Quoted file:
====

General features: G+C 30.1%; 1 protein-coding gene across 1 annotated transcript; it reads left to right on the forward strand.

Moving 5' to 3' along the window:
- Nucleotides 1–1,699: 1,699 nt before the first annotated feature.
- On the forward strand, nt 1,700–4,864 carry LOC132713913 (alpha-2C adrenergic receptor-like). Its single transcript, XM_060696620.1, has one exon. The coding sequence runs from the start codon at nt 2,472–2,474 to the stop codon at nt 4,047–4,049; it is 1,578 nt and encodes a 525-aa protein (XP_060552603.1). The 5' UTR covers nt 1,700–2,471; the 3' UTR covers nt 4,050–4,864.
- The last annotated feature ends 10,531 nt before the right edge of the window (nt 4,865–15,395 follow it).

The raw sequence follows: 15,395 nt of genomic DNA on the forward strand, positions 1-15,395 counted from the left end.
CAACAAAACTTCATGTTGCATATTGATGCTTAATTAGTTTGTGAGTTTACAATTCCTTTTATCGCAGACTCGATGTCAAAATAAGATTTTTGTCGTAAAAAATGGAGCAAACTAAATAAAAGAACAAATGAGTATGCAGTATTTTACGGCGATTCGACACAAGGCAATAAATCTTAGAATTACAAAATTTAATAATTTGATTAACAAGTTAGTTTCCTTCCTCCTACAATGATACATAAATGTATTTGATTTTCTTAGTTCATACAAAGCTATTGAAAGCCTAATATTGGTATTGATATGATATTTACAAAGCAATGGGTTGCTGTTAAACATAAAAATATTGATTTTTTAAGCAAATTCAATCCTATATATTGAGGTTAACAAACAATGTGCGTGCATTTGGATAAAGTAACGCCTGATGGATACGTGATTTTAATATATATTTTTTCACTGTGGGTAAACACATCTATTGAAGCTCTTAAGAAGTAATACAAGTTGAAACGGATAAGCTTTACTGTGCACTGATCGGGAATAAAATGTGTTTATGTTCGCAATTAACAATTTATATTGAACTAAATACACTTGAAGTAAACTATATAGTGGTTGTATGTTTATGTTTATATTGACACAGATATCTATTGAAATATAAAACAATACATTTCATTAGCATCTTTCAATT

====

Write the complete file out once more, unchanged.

General features: G+C 30.1%; 1 protein-coding gene across 1 annotated transcript; it reads left to right on the forward strand.

Moving 5' to 3' along the window:
- Nucleotides 1–1,699: 1,699 nt before the first annotated feature.
- On the forward strand, nt 1,700–4,864 carry LOC132713913 (alpha-2C adrenergic receptor-like). Its single transcript, XM_060696620.1, has one exon. The coding sequence runs from the start codon at nt 2,472–2,474 to the stop codon at nt 4,047–4,049; it is 1,578 nt and encodes a 525-aa protein (XP_060552603.1). The 5' UTR covers nt 1,700–2,471; the 3' UTR covers nt 4,050–4,864.
- The last annotated feature ends 10,531 nt before the right edge of the window (nt 4,865–15,395 follow it).

The raw sequence follows: 15,395 nt of genomic DNA on the forward strand, positions 1-15,395 counted from the left end.
CAACAAAACTTCATGTTGCATATTGATGCTTAATTAGTTTGTGAGTTTACAATTCCTTTTATCGCAGACTCGATGTCAAAATAAGATTTTTGTCGTAAAAAATGGAGCAAACTAAATAAAAGAACAAATGAGTATGCAGTATTTTACGGCGATTCGACACAAGGCAATAAATCTTAGAATTACAAAATTTAATAATTTGATTAACAAGTTAGTTTCCTTCCTCCTACAATGATACATAAATGTATTTGATTTTCTTAGTTCATACAAAGCTATTGAAAGCCTAATATTGGTATTGATATGATATTTACAAAGCAATGGGTTGCTGTTAAACATAAAAATATTGATTTTTTAAGCAAATTCAATCCTATATATTGAGGTTAACAAACAATGTGCGTGCATTTGGATAAAGTAACGCCTGATGGATACGTGATTTTAATATATATTTTTTCACTGTGGGTAAACACATCTATTGAAGCTCTTAAGAAGTAATACAAGTTGAAACGGATAAGCTTTACTGTGCACTGATCGGGAATAAAATGTGTTTATGTTCGCAATTAACAATTTATATTGAACTAAATACACTTGAAGTAAACTATATAGTGGTTGTATGTTTATGTTTATATTGACACAGATATCTATTGAAATATAAAACAATACATTTCATTAGCATCTTTCAATT